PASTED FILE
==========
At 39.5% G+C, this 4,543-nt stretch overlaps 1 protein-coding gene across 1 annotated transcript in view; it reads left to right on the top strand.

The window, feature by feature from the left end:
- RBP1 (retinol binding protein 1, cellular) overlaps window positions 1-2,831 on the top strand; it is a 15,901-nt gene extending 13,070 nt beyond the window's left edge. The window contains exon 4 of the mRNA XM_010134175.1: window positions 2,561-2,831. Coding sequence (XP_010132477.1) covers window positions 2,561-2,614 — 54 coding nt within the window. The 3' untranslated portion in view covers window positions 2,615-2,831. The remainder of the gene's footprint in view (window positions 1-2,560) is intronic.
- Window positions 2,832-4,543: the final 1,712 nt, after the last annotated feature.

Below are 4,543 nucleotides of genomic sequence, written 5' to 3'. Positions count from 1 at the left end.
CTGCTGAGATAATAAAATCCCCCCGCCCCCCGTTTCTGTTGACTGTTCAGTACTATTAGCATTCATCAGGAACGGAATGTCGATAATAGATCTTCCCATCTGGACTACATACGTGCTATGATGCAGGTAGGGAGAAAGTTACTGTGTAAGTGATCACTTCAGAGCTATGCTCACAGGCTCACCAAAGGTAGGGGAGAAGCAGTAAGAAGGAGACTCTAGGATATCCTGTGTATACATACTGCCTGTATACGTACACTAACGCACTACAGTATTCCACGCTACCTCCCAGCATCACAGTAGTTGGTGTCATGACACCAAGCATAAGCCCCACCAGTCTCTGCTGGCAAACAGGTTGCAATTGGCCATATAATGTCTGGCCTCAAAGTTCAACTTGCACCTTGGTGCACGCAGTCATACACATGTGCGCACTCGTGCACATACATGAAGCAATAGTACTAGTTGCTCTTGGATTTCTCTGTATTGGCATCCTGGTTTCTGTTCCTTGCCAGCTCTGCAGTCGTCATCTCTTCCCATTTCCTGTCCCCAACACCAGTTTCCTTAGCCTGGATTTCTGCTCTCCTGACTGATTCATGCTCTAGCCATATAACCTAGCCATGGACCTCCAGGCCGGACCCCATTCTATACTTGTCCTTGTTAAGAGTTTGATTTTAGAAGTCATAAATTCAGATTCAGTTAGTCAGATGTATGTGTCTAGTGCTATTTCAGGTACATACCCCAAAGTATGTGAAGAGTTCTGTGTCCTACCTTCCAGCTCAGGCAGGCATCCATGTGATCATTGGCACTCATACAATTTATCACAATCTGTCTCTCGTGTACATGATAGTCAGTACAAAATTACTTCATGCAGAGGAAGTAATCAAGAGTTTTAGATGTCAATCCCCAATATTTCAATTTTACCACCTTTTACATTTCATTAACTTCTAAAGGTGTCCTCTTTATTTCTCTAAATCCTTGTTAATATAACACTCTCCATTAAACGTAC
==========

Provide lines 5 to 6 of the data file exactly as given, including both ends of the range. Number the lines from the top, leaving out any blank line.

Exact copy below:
Below are 4,543 nucleotides of genomic sequence, written 5' to 3'. Positions count from 1 at the left end.
CTGCTGAGATAATAAAATCCCCCCGCCCCCCGTTTCTGTTGACTGTTCAGTACTATTAGCATTCATCAGGAACGGAATGTCGATAATAGATCTTCCCATCTGGACTACATACGTGCTATGATGCAGGTAGGGAGAAAGTTACTGTGTAAGTGATCACTTCAGAGCTATGCTCACAGGCTCACCAAAGGTAGGGGAGAAGCAGTAAGAAGGAGACTCTAGGATATCCTGTGTATACATACTGCCTGTATACGTACACTAACGCACTACAGTATTCCACGCTACCTCCCAGCATCACAGTAGTTGGTGTCATGACACCAAGCATAAGCCCCACCAGTCTCTGCTGGCAAACAGGTTGCAATTGGCCATATAATGTCTGGCCTCAAAGTTCAACTTGCACCTTGGTGCACGCAGTCATACACATGTGCGCACTCGTGCACATACATGAAGCAATAGTACTAGTTGCTCTTGGATTTCTCTGTATTGGCATCCTGGTTTCTGTTCCTTGCCAGCTCTGCAGTCGTCATCTCTTCCCATTTCCTGTCCCCAACACCAGTTTCCTTAGCCTGGATTTCTGCTCTCCTGACTGATTCATGCTCTAGCCATATAACCTAGCCATGGACCTCCAGGCCGGACCCCATTCTATACTTGTCCTTGTTAAGAGTTTGATTTTAGAAGTCATAAATTCAGATTCAGTTAGTCAGATGTATGTGTCTAGTGCTATTTCAGGTACATACCCCAAAGTATGTGAAGAGTTCTGTGTCCTACCTTCCAGCTCAGGCAGGCATCCATGTGATCATTGGCACTCATACAATTTATCACAATCTGTCTCTCGTGTACATGATAGTCAGTACAAAATTACTTCATGCAGAGGAAGTAATCAAGAGTTTTAGATGTCAATCCCCAATATTTCAATTTTACCACCTTTTACATTTCATTAACTTCTAAAGGTGTCCTCTTTATTTCTCTAAATCCTTGTTAATATAACACTCTCCATTAAACGTAC